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Heat of Passion
A phrase used in criminal law to describe an intensely emotional state of mind induced by a type of provocation that would cause a reasonable person to act on impulse or without reflection.
A finding that a person who killed another acted in the heat of passion will reduce murder to manslaughter under certain circumstances. The essential prerequisites for such a reduction are that the accused must be provoked to a point of great anger or rage, such that the person loses his or her normal capacity for self-control; the circumstances must be such that a reasonable person, faced with the same degree of provocation, would react in a similar manner; and finally, there must not have been an opportunity for the accused to have "cooled off" or regained self-control during the period between the provocation and the killing.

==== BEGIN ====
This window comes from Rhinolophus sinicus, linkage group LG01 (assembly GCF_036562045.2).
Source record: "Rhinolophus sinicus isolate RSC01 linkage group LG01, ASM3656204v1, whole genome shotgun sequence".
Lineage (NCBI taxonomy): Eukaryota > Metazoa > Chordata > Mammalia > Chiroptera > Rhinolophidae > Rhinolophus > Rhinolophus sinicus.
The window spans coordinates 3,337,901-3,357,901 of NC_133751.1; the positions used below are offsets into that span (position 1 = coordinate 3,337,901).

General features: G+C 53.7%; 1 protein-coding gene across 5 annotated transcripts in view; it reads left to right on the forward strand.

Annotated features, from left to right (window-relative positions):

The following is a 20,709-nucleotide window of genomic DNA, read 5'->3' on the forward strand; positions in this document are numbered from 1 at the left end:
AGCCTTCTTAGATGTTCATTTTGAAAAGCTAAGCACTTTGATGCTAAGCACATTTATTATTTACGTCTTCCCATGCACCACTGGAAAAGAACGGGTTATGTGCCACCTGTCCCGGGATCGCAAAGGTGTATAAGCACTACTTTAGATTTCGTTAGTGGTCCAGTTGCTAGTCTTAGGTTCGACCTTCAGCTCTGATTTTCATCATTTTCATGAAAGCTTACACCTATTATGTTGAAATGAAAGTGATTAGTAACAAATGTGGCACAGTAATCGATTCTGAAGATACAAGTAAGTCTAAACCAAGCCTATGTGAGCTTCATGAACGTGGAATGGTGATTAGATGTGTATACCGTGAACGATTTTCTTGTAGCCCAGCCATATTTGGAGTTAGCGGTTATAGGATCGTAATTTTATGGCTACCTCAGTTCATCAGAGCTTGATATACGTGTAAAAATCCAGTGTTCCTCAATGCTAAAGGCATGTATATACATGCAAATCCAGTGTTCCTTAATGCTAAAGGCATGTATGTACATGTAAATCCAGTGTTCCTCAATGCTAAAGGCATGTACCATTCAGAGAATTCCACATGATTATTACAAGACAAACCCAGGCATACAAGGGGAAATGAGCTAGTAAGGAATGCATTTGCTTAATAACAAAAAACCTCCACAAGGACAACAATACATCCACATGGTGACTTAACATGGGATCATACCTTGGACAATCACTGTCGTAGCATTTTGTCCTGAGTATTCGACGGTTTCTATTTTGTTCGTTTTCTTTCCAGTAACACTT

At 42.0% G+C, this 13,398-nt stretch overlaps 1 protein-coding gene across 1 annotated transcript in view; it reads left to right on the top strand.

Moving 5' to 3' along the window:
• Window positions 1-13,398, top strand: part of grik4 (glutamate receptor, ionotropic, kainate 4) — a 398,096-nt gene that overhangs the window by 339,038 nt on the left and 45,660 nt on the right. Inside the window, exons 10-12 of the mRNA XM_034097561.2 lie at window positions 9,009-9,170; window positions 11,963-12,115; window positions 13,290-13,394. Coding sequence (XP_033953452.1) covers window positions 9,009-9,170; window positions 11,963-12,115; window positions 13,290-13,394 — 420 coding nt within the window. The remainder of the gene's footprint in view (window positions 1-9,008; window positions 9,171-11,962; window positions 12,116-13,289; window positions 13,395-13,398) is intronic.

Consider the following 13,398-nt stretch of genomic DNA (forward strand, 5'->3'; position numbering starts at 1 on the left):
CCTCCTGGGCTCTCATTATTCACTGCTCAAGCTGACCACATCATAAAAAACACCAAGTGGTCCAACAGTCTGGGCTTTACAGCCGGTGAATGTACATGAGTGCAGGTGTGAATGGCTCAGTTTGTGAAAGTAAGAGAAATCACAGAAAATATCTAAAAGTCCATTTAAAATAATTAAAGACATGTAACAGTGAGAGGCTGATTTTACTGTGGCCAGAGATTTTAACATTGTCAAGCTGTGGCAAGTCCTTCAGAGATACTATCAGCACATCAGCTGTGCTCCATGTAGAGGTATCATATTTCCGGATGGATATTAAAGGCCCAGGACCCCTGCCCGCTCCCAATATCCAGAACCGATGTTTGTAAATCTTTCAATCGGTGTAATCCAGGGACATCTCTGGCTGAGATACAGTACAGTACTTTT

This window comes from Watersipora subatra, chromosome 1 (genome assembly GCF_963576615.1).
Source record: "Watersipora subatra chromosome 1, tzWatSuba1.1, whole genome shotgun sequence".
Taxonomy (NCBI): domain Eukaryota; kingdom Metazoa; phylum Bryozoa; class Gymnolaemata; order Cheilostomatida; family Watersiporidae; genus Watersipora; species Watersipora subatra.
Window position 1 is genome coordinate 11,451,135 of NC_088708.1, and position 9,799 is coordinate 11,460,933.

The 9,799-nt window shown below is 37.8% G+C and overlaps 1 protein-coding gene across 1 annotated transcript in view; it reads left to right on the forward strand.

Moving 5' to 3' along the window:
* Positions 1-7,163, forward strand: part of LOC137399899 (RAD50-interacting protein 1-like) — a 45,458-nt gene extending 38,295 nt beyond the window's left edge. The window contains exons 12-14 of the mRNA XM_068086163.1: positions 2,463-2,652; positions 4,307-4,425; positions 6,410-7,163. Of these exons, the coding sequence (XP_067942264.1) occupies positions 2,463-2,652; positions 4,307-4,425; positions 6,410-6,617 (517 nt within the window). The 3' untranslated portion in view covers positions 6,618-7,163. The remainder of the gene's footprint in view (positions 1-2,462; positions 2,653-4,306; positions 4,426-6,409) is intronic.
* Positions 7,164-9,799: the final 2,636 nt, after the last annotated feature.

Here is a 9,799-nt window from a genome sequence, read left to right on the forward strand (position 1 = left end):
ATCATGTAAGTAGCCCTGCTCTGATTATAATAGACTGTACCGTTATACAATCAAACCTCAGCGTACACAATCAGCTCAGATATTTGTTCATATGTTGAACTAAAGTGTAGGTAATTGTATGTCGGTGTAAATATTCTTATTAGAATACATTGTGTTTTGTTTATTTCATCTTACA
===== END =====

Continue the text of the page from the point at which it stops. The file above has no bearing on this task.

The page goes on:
The rule of law that adequate provocation may reduce murder to manslaughter was developed by the English courts. It was a means of avoiding the severity of the death penalty, a fixed punishment for murder under the common law, when the act of killing was caused by natural human weakness.
The type of provocation considered serious enough to induce a heat of passion offense varies slightly from one jurisdiction to another, although the usual test is reasonableness. Depending upon the circumstances, assault, battery, adultery, and illegal arrest are illustrative of what may be held to be sufficient provocation.
In almost all cases, the reasonableness of a provocation is a decision made by a jury.